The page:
Who are the Yazidi?
TORONTO – Thousands of people of the Yazidi community remain trapped with limited food and water in the Sinjar mountains of northern Iraq after fleeing the northwestern town of Sinjar, which was seized by militants from the Islamic State last week.
After capturing the northern towns of Sinjar and Zumar on Saturday, the Islamic State issued an ultimatum to the members of the Yazidi community to convert to Islam, pay a religious fine, flee their homes or face death.
As a result, tens of thousands of people from the ancient Yazidi minority fled into the mountains and the Kurdish region.
Most of them made it into the Kurdish safety zone, apart from the group that took the route into the mountains.
According to local media, between 50,000 and 100,000 were stranded in the mountainous region of Kursi and were at risk of dying from hunger and dehydration.
Footage from a local production company showed thousands of Yazidis, including children, walking through the mountains with no belongings.
Kurdish Alliance MP Vian Dakhil, the only Iraqi lawmaker representing the Yazidi community, broke down in tears Thursday while addressing the Iraqi parliament on the killing of hundreds of members of her community in northern Iraq by Islamic State militants.
The U.S. administration has strongly condemned the assault on the minorities and have begun delivering humanitarian aid to them.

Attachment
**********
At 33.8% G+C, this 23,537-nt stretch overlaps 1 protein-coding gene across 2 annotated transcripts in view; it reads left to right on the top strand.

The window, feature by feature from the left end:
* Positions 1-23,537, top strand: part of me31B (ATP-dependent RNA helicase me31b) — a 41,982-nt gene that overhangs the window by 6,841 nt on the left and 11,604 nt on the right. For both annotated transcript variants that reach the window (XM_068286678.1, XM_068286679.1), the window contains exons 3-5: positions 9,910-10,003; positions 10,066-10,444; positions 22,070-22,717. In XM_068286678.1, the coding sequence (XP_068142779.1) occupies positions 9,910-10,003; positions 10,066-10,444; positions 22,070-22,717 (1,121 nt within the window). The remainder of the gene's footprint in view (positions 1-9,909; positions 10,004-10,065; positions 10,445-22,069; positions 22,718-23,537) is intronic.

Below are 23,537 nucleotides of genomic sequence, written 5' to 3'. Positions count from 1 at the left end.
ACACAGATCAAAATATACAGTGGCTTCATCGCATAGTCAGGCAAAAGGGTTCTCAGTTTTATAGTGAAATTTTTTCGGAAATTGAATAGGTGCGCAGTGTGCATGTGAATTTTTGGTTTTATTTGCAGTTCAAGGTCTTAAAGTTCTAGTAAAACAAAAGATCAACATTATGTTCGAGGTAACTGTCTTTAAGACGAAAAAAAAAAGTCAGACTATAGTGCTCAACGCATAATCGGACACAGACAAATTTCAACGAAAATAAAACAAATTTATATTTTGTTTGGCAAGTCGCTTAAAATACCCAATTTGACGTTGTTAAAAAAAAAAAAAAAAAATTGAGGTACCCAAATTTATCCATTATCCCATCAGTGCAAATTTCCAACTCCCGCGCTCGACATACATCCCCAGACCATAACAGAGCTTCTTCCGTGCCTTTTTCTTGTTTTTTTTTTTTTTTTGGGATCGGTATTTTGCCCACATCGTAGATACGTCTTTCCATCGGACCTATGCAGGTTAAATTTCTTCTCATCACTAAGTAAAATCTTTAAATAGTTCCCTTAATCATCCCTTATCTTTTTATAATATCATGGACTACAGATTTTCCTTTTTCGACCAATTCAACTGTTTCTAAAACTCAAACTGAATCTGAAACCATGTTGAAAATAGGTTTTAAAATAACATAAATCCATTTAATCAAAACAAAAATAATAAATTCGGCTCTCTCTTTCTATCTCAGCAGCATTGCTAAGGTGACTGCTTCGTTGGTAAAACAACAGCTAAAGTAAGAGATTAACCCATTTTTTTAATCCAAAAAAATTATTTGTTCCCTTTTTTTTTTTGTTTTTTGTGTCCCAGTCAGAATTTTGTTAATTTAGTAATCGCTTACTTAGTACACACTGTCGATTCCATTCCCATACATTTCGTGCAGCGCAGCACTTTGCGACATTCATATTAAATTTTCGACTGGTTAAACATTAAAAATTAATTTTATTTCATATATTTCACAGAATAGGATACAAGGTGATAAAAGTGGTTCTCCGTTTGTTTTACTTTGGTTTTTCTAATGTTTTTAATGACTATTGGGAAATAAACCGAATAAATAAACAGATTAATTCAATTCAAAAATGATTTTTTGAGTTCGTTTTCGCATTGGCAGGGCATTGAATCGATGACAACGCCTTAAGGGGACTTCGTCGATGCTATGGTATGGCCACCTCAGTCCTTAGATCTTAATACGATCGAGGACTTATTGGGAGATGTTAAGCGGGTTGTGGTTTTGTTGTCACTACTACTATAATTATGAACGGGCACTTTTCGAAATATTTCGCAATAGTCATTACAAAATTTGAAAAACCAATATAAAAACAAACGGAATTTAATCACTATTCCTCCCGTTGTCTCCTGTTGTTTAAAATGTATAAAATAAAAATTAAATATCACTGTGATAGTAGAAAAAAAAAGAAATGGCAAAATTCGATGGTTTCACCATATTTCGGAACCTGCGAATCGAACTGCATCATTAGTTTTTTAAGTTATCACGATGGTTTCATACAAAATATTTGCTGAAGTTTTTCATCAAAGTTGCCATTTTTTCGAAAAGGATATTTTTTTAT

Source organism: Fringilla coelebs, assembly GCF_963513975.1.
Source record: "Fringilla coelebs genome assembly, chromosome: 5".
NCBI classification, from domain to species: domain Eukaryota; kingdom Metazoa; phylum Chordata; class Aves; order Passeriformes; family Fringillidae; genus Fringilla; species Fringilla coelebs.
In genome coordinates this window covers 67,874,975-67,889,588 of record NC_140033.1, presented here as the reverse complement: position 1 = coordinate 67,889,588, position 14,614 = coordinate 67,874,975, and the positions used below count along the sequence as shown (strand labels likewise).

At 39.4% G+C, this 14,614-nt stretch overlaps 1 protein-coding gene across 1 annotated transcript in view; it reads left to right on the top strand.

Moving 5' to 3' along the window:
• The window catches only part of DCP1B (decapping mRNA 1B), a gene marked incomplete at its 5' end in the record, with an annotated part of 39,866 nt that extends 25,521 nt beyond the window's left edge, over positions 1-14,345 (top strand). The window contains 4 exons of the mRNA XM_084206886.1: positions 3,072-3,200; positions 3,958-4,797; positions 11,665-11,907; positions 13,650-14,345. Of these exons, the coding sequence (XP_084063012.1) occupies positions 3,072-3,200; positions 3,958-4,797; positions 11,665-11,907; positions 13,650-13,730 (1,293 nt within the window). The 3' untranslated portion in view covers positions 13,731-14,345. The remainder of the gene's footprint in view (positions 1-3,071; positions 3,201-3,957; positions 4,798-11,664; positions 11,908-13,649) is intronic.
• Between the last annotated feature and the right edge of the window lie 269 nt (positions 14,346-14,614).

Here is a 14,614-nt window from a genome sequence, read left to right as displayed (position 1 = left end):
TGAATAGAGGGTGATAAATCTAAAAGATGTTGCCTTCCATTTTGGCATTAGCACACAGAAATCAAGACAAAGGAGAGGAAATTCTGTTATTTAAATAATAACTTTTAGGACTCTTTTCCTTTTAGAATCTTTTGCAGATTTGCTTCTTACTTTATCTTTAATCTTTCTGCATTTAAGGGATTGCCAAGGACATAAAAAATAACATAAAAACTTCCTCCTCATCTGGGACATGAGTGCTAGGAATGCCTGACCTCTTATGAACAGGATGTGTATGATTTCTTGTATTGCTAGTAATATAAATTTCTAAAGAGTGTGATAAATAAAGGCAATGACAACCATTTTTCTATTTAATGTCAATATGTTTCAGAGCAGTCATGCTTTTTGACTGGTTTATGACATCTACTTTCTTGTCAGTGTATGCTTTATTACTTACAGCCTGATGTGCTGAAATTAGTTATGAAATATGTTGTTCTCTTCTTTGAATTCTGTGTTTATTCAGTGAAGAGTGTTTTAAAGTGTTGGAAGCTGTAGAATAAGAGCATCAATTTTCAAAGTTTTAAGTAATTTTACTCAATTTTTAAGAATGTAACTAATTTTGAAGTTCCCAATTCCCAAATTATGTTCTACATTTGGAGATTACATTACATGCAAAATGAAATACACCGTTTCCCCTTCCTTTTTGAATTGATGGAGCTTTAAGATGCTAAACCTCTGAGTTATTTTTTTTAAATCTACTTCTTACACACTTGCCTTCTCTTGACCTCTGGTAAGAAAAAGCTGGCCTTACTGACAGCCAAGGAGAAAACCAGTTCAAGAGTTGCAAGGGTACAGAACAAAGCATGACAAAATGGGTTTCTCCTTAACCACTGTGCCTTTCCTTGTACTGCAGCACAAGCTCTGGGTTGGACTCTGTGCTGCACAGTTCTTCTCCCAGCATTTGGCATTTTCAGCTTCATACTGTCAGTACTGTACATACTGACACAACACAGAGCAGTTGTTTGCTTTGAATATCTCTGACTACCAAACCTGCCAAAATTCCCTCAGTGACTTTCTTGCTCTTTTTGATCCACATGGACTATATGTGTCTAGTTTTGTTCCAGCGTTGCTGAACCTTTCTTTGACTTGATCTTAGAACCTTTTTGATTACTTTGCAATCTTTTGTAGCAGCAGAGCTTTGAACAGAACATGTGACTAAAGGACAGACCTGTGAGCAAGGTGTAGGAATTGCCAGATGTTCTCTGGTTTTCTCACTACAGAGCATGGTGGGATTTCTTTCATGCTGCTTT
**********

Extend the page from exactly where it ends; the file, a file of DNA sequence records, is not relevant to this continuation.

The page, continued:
All this news about the Yazidi community have many wondering who they are.
The Yazidis are an ancient religious sect that believe one God created the world and placed it in the care of seven holy beings or angels.
They are Kurdish-speaking people and their religion is not based on another, such as Islam or Christianty.
Many outsiders see them as devil-worshipers because they worship fallen angel Malek Tawwus and believe in reincarnation, not heaven or hell.
There are reportedly 700,000 Yazidis around the world, with the bulk living in Iraq.
They believe they are descended only from Adam and not from Eve and avoid wearing the colour blue as it represents Noah’s flood.
In 2007 the Yazidis made headlines when 17-year-old member Du’a Khalil Aswad was stoned to death in an honour killing after she allegedly converted to Islam and married a Muslim.
The Yazidis have been persecuted for many years over their beliefs and claim they have survived 72 genocides.
-With files from The Associated Press
© Shaw Media, 2014